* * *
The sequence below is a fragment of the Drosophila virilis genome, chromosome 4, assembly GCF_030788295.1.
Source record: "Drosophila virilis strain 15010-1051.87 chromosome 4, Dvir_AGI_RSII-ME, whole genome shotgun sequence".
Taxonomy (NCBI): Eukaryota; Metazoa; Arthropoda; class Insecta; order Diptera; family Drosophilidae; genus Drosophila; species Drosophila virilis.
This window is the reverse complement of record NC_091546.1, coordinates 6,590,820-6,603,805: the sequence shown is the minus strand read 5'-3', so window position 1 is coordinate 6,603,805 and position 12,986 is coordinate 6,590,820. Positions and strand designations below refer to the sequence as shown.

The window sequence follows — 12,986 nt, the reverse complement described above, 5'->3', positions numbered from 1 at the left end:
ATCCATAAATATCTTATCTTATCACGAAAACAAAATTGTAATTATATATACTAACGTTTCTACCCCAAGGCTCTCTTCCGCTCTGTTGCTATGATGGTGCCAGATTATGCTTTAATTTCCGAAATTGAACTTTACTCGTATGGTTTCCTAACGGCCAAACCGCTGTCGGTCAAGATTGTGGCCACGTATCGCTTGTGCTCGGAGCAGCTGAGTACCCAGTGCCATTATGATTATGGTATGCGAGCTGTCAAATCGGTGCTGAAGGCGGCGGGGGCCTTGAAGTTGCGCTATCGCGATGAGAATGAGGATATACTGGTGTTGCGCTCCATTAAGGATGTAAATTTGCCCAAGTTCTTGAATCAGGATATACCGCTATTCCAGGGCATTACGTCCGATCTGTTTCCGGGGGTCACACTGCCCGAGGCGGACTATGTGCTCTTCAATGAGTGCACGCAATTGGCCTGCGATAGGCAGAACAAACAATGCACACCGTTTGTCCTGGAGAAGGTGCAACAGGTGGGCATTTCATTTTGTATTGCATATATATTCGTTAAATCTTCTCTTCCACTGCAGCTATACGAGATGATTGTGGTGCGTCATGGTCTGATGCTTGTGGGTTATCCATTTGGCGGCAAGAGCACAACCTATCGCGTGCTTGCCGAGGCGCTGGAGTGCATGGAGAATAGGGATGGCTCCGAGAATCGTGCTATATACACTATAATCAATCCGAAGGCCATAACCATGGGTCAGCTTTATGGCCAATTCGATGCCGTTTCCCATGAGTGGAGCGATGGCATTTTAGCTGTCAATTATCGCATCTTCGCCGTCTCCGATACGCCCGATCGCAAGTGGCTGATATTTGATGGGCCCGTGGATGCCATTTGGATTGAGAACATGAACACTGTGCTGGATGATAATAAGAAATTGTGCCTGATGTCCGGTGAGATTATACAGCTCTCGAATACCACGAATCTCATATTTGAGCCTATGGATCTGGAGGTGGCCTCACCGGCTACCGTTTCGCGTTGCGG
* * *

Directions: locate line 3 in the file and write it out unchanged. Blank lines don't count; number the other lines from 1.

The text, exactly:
Taxonomy (NCBI): Eukaryota; Metazoa; Arthropoda; class Insecta; order Diptera; family Drosophilidae; genus Drosophila; species Drosophila virilis.